I thought it likewise important to point out to real estate buyers that the narratives are written for the consumer and therefore may read a bit more inviting than they sometimes are.....
It is all in how you put those 26 letters together…Let’s take this narrative. It is completely fictitious although it does resemble some real properties I have been inside recently.
Motivated seller wants buyer for this attractively priced older home in an established neighborhood. Enjoy your afternoons basking by your private pool after a round of golf at the nearby links. Well maintained house with color coordinated appliances that have been serviced routinely. AC still works although it is nearing its useful life as is the roof (no leaks). Nome Owner Association in place to maintain neighborhood standards. See it today.
The above is not necessarily a superb narrative although certainly acceptable. Now below is my take on the same house if it were presented by the newspaper. Remember, negative sells. If it bleeds, it leads. (Thanks, Midori)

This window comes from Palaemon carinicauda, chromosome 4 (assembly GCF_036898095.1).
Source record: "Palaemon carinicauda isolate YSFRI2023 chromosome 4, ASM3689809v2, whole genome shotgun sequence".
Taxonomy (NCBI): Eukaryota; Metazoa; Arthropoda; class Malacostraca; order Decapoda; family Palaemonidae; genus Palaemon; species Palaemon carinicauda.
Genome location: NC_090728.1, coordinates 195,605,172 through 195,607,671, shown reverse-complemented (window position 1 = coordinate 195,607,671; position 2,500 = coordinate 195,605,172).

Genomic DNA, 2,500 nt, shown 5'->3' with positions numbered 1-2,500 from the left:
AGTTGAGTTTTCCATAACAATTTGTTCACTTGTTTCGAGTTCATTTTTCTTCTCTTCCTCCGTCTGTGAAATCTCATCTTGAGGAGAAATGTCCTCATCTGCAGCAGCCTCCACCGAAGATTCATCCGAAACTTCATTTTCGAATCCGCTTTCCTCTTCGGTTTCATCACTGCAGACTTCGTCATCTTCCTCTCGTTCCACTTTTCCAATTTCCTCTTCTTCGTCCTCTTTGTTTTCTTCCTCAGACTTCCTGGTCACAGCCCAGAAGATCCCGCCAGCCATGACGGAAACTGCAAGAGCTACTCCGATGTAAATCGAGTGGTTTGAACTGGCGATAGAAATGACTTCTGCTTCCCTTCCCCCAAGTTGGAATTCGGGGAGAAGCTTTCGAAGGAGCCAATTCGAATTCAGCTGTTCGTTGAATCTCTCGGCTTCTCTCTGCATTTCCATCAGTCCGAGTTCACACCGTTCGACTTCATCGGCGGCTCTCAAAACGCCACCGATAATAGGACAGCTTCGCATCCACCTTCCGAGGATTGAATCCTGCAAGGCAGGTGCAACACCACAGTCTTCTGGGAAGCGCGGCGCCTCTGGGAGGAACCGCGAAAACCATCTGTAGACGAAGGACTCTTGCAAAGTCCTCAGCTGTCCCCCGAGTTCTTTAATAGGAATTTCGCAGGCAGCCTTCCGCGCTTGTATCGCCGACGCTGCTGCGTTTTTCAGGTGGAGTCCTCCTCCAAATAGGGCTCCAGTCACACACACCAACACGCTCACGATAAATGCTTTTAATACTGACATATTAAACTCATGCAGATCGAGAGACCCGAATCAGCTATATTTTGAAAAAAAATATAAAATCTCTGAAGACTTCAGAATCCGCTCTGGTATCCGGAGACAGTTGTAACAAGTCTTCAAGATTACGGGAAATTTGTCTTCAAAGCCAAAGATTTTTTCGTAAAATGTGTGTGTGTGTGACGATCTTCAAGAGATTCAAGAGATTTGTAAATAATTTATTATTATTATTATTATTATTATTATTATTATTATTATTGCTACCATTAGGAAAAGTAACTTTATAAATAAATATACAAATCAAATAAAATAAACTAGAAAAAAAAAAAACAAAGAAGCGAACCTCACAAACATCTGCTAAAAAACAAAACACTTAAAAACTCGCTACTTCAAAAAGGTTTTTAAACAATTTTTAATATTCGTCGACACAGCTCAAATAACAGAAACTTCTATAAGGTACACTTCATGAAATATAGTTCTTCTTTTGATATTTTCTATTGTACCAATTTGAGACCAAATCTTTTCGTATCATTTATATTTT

This house will never sell. Priced above all the others in the neighborhood. Picture yourself relaxing in your pool as your neighbors stare from their back porches. Zero lot lines promote friendliness! Avocado green 1980s appliances work but who knows for how much longer. The 1969 air conditioner is still working although not as efficiently as the newer models. Neighborhood
Guess the difference in these is simple…..
Write for the “public” you are trying to attract!
As a consumer, remember the narrative is written most often from the seller's perspective - really. And, beauty is in the eye of the seller!
Gary L. Waters, PLLC, Florida licensed real estate agent, Century 21 Baytree Realty, Rockledge, Florida.